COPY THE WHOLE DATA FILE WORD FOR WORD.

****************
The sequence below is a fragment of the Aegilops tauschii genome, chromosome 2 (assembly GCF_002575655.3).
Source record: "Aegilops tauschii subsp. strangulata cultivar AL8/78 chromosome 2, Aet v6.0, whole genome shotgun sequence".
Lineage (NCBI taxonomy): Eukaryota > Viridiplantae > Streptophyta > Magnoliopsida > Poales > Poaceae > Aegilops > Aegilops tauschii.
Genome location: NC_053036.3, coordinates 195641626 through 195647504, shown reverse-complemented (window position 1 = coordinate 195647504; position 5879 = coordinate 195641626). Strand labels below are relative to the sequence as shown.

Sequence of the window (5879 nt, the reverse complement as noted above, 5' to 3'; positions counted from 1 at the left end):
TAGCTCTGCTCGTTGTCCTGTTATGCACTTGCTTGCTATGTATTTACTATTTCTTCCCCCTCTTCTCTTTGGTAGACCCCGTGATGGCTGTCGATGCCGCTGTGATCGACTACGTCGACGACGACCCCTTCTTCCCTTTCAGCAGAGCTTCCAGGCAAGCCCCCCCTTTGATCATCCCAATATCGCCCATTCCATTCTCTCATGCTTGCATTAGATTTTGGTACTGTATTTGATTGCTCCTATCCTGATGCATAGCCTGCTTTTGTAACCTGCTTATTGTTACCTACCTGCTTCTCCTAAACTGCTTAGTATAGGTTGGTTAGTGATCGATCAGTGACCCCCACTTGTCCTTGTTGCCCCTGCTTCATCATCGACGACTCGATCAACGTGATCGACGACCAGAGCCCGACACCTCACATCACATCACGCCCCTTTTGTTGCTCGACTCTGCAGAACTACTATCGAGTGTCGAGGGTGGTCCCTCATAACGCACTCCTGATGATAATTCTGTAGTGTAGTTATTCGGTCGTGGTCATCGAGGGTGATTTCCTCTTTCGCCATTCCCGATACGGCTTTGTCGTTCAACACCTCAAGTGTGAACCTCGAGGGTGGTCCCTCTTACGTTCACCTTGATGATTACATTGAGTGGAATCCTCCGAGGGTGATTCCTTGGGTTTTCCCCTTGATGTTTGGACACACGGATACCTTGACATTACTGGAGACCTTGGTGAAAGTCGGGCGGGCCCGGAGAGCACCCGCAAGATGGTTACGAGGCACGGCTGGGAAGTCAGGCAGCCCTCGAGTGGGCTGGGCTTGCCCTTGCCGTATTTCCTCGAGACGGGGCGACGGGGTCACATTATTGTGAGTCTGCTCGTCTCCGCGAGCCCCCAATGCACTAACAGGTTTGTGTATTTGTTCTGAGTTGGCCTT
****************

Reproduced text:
The sequence below is a fragment of the Aegilops tauschii genome, chromosome 2 (assembly GCF_002575655.3).
Source record: "Aegilops tauschii subsp. strangulata cultivar AL8/78 chromosome 2, Aet v6.0, whole genome shotgun sequence".
Lineage (NCBI taxonomy): Eukaryota > Viridiplantae > Streptophyta > Magnoliopsida > Poales > Poaceae > Aegilops > Aegilops tauschii.
Genome location: NC_053036.3, coordinates 195641626 through 195647504, shown reverse-complemented (window position 1 = coordinate 195647504; position 5879 = coordinate 195641626). Strand labels below are relative to the sequence as shown.

Sequence of the window (5879 nt, the reverse complement as noted above, 5' to 3'; positions counted from 1 at the left end):
TAGCTCTGCTCGTTGTCCTGTTATGCACTTGCTTGCTATGTATTTACTATTTCTTCCCCCTCTTCTCTTTGGTAGACCCCGTGATGGCTGTCGATGCCGCTGTGATCGACTACGTCGACGACGACCCCTTCTTCCCTTTCAGCAGAGCTTCCAGGCAAGCCCCCCCTTTGATCATCCCAATATCGCCCATTCCATTCTCTCATGCTTGCATTAGATTTTGGTACTGTATTTGATTGCTCCTATCCTGATGCATAGCCTGCTTTTGTAACCTGCTTATTGTTACCTACCTGCTTCTCCTAAACTGCTTAGTATAGGTTGGTTAGTGATCGATCAGTGACCCCCACTTGTCCTTGTTGCCCCTGCTTCATCATCGACGACTCGATCAACGTGATCGACGACCAGAGCCCGACACCTCACATCACATCACGCCCCTTTTGTTGCTCGACTCTGCAGAACTACTATCGAGTGTCGAGGGTGGTCCCTCATAACGCACTCCTGATGATAATTCTGTAGTGTAGTTATTCGGTCGTGGTCATCGAGGGTGATTTCCTCTTTCGCCATTCCCGATACGGCTTTGTCGTTCAACACCTCAAGTGTGAACCTCGAGGGTGGTCCCTCTTACGTTCACCTTGATGATTACATTGAGTGGAATCCTCCGAGGGTGATTCCTTGGGTTTTCCCCTTGATGTTTGGACACACGGATACCTTGACATTACTGGAGACCTTGGTGAAAGTCGGGCGGGCCCGGAGAGCACCCGCAAGATGGTTACGAGGCACGGCTGGGAAGTCAGGCAGCCCTCGAGTGGGCTGGGCTTGCCCTTGCCGTATTTCCTCGAGACGGGGCGACGGGGTCACATTATTGTGAGTCTGCTCGTCTCCGCGAGCCCCCAATGCACTAACAGGTTTGTGTATTTGTTCTGAGTTGGCCTT